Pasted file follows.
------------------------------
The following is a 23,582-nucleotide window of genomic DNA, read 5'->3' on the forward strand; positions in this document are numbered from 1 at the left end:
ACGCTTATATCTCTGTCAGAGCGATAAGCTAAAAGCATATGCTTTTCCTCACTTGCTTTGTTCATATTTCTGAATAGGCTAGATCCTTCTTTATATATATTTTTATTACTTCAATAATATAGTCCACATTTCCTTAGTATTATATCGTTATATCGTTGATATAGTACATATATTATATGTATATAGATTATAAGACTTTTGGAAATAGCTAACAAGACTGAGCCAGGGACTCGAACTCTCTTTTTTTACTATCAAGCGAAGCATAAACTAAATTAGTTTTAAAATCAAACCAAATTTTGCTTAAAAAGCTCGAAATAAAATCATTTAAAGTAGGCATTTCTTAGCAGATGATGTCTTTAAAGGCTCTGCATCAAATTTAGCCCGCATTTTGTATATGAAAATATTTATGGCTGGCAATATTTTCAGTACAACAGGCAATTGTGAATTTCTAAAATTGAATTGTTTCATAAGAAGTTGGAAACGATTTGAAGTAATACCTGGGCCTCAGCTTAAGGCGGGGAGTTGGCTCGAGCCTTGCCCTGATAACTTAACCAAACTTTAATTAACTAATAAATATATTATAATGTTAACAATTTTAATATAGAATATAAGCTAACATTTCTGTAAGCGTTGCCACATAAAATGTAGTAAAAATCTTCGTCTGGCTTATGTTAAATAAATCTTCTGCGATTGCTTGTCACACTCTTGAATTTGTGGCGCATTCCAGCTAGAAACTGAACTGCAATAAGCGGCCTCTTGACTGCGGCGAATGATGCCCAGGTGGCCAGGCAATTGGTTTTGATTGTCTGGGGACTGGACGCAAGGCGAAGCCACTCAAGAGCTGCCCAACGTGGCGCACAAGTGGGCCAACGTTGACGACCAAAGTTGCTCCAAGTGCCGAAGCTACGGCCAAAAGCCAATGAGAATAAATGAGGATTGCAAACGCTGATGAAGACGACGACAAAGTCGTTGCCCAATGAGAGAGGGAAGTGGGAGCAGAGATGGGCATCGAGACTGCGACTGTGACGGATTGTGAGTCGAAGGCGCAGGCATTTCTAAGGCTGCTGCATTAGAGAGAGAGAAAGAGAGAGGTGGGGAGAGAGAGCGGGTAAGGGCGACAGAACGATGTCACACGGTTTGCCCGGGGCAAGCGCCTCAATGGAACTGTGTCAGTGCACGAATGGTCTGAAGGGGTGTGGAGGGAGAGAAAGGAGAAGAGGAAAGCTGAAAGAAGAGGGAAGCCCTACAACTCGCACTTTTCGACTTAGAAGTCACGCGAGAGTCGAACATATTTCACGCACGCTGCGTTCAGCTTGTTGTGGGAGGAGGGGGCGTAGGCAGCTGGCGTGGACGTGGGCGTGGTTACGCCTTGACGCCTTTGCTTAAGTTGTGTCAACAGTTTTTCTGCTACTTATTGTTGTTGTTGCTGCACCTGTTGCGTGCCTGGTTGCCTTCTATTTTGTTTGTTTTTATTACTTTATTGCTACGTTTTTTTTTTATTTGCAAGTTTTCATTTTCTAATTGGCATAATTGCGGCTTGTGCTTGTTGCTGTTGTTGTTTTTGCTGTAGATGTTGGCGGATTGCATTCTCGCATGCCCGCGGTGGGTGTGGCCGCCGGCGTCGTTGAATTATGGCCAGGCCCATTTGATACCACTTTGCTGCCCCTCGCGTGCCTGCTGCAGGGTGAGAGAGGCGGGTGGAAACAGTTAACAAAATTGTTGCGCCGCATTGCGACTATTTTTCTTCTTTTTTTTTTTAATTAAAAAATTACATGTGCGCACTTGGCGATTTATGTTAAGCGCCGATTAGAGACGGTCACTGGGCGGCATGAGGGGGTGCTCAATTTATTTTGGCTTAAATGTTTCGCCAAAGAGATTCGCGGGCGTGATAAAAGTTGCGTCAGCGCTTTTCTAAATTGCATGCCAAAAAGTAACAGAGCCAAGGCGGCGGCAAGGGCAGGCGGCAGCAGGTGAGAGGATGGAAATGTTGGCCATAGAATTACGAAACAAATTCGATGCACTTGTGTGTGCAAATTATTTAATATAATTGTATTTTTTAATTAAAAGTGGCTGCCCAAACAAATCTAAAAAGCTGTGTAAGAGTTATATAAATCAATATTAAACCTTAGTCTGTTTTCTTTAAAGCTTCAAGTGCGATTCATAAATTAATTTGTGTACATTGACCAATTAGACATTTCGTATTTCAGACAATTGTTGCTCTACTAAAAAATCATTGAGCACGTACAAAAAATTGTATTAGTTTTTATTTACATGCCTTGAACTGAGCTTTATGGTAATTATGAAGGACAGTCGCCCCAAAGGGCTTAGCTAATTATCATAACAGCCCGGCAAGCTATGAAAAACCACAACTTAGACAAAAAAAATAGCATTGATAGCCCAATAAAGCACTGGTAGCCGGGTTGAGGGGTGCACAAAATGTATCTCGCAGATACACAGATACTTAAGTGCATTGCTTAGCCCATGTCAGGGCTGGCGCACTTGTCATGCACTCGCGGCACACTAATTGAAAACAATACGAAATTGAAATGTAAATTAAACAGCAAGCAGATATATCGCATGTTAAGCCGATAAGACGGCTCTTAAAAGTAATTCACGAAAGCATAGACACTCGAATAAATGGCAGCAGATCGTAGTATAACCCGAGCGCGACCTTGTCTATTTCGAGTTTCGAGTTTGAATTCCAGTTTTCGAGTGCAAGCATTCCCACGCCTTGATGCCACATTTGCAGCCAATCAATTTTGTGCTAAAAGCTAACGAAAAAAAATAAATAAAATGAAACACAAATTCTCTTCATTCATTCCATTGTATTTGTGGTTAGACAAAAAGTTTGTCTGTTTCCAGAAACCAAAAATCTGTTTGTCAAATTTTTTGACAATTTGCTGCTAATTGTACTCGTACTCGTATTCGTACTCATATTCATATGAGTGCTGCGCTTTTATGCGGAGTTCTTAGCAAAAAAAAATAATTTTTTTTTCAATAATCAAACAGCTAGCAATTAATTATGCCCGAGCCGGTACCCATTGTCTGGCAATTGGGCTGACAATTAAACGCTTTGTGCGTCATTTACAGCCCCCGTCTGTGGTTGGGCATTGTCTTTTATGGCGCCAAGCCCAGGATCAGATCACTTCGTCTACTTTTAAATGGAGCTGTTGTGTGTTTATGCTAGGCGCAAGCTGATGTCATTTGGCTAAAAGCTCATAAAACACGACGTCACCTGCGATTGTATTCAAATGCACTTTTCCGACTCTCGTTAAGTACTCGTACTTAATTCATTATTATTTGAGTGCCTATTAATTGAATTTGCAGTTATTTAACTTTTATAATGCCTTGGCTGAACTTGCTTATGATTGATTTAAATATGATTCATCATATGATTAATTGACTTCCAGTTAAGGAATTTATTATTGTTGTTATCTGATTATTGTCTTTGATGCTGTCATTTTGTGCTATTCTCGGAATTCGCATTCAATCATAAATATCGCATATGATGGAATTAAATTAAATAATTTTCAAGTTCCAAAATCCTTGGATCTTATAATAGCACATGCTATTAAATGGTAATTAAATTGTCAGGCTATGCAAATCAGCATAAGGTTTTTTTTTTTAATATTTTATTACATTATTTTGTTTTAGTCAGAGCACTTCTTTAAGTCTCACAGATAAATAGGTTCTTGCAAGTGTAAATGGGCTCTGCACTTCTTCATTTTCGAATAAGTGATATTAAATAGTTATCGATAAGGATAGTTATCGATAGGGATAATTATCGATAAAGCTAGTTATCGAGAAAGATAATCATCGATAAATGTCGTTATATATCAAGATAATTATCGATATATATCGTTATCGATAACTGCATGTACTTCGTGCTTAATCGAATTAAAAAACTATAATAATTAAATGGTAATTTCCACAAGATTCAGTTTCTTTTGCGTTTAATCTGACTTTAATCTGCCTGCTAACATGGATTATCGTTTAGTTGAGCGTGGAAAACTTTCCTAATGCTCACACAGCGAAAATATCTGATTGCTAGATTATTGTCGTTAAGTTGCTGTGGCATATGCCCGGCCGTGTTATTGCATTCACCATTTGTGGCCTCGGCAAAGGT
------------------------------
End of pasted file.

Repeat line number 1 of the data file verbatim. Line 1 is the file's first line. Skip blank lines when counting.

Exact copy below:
The following is a 23,582-nucleotide window of genomic DNA, read 5'->3' on the forward strand; positions in this document are numbered from 1 at the left end: